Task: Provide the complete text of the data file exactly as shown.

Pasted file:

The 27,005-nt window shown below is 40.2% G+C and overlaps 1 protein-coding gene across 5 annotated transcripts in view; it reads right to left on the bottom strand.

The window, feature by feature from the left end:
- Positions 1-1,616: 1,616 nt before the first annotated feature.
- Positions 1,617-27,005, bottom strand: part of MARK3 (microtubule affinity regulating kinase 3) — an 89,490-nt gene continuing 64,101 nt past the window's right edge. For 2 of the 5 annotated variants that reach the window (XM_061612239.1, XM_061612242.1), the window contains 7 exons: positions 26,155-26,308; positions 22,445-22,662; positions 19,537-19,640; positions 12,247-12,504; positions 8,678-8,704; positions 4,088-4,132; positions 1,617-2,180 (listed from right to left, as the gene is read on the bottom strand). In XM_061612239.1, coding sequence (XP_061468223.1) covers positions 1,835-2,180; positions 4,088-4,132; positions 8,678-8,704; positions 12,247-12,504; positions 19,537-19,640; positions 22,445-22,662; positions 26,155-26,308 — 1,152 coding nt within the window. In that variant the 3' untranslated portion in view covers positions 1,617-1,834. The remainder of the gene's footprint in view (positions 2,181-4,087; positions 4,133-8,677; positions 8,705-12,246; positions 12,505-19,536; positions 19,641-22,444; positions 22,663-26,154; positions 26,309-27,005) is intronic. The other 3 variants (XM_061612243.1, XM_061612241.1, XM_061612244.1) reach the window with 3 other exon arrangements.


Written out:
The 27,005-nt window shown below is 40.2% G+C and overlaps 1 protein-coding gene across 5 annotated transcripts in view; it reads right to left on the bottom strand.

The window, feature by feature from the left end:
- Positions 1-1,616: 1,616 nt before the first annotated feature.
- Positions 1,617-27,005, bottom strand: part of MARK3 (microtubule affinity regulating kinase 3) — an 89,490-nt gene continuing 64,101 nt past the window's right edge. For 2 of the 5 annotated variants that reach the window (XM_061612239.1, XM_061612242.1), the window contains 7 exons: positions 26,155-26,308; positions 22,445-22,662; positions 19,537-19,640; positions 12,247-12,504; positions 8,678-8,704; positions 4,088-4,132; positions 1,617-2,180 (listed from right to left, as the gene is read on the bottom strand). In XM_061612239.1, coding sequence (XP_061468223.1) covers positions 1,835-2,180; positions 4,088-4,132; positions 8,678-8,704; positions 12,247-12,504; positions 19,537-19,640; positions 22,445-22,662; positions 26,155-26,308 — 1,152 coding nt within the window. In that variant the 3' untranslated portion in view covers positions 1,617-1,834. The remainder of the gene's footprint in view (positions 2,181-4,087; positions 4,133-8,677; positions 8,705-12,246; positions 12,505-19,536; positions 19,641-22,444; positions 22,663-26,154; positions 26,309-27,005) is intronic. The other 3 variants (XM_061612243.1, XM_061612241.1, XM_061612244.1) reach the window with 3 other exon arrangements.